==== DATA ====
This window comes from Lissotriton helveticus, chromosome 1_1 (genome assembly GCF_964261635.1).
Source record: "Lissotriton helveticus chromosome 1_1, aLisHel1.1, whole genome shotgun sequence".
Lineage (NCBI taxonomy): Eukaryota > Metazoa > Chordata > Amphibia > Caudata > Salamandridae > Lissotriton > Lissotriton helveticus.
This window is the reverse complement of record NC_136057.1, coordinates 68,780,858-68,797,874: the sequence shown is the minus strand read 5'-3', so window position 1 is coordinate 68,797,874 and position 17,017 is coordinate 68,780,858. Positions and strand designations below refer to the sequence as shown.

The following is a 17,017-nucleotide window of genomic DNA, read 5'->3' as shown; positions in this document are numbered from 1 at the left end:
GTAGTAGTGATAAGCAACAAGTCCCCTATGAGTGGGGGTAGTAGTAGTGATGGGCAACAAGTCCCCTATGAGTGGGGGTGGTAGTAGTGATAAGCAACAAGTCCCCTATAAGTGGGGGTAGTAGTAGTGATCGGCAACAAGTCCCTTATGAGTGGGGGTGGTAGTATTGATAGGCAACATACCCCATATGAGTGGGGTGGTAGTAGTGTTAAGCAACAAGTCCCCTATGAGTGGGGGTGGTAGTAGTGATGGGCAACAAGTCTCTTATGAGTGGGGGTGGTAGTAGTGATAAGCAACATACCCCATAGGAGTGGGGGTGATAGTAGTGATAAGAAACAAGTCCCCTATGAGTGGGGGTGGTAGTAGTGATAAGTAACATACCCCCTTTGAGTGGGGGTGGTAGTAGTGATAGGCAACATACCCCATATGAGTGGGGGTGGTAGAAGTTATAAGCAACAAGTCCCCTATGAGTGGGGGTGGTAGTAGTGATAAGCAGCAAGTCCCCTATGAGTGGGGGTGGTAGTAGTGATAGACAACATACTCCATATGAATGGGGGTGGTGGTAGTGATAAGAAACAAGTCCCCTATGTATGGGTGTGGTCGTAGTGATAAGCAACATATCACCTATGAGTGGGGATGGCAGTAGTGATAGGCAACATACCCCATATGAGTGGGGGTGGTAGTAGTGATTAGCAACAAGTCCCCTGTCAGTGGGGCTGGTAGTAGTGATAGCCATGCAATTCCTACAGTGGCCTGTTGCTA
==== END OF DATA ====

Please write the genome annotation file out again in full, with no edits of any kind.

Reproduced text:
This window comes from Lissotriton helveticus, chromosome 1_1 (genome assembly GCF_964261635.1).
Source record: "Lissotriton helveticus chromosome 1_1, aLisHel1.1, whole genome shotgun sequence".
Lineage (NCBI taxonomy): Eukaryota > Metazoa > Chordata > Amphibia > Caudata > Salamandridae > Lissotriton > Lissotriton helveticus.
This window is the reverse complement of record NC_136057.1, coordinates 68,780,858-68,797,874: the sequence shown is the minus strand read 5'-3', so window position 1 is coordinate 68,797,874 and position 17,017 is coordinate 68,780,858. Positions and strand designations below refer to the sequence as shown.

The following is a 17,017-nucleotide window of genomic DNA, read 5'->3' as shown; positions in this document are numbered from 1 at the left end:
GTAGTAGTGATAAGCAACAAGTCCCCTATGAGTGGGGGTAGTAGTAGTGATGGGCAACAAGTCCCCTATGAGTGGGGGTGGTAGTAGTGATAAGCAACAAGTCCCCTATAAGTGGGGGTAGTAGTAGTGATCGGCAACAAGTCCCTTATGAGTGGGGGTGGTAGTATTGATAGGCAACATACCCCATATGAGTGGGGTGGTAGTAGTGTTAAGCAACAAGTCCCCTATGAGTGGGGGTGGTAGTAGTGATGGGCAACAAGTCTCTTATGAGTGGGGGTGGTAGTAGTGATAAGCAACATACCCCATAGGAGTGGGGGTGATAGTAGTGATAAGAAACAAGTCCCCTATGAGTGGGGGTGGTAGTAGTGATAAGTAACATACCCCCTTTGAGTGGGGGTGGTAGTAGTGATAGGCAACATACCCCATATGAGTGGGGGTGGTAGAAGTTATAAGCAACAAGTCCCCTATGAGTGGGGGTGGTAGTAGTGATAAGCAGCAAGTCCCCTATGAGTGGGGGTGGTAGTAGTGATAGACAACATACTCCATATGAATGGGGGTGGTGGTAGTGATAAGAAACAAGTCCCCTATGTATGGGTGTGGTCGTAGTGATAAGCAACATATCACCTATGAGTGGGGATGGCAGTAGTGATAGGCAACATACCCCATATGAGTGGGGGTGGTAGTAGTGATTAGCAACAAGTCCCCTGTCAGTGGGGCTGGTAGTAGTGATAGCCATGCAATTCCTACAGTGGCCTGTTGCTA